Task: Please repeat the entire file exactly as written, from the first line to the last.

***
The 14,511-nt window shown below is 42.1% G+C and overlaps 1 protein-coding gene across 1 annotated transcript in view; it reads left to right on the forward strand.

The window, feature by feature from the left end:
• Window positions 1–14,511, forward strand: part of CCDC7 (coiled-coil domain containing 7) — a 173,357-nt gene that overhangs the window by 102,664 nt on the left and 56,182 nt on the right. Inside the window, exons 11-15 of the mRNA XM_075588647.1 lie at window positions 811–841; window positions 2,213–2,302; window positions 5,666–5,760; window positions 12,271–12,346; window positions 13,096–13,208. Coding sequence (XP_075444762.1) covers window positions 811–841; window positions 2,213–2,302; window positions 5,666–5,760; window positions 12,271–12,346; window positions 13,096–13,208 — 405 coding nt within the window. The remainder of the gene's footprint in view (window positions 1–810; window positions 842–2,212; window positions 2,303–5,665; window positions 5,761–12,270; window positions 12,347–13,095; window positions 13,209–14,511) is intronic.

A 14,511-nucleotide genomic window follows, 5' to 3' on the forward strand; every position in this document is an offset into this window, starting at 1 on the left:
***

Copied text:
The 14,511-nt window shown below is 42.1% G+C and overlaps 1 protein-coding gene across 1 annotated transcript in view; it reads left to right on the forward strand.

The window, feature by feature from the left end:
• Window positions 1–14,511, forward strand: part of CCDC7 (coiled-coil domain containing 7) — a 173,357-nt gene that overhangs the window by 102,664 nt on the left and 56,182 nt on the right. Inside the window, exons 11-15 of the mRNA XM_075588647.1 lie at window positions 811–841; window positions 2,213–2,302; window positions 5,666–5,760; window positions 12,271–12,346; window positions 13,096–13,208. Coding sequence (XP_075444762.1) covers window positions 811–841; window positions 2,213–2,302; window positions 5,666–5,760; window positions 12,271–12,346; window positions 13,096–13,208 — 405 coding nt within the window. The remainder of the gene's footprint in view (window positions 1–810; window positions 842–2,212; window positions 2,303–5,665; window positions 5,761–12,270; window positions 12,347–13,095; window positions 13,209–14,511) is intronic.

A 14,511-nucleotide genomic window follows, 5' to 3' on the forward strand; every position in this document is an offset into this window, starting at 1 on the left: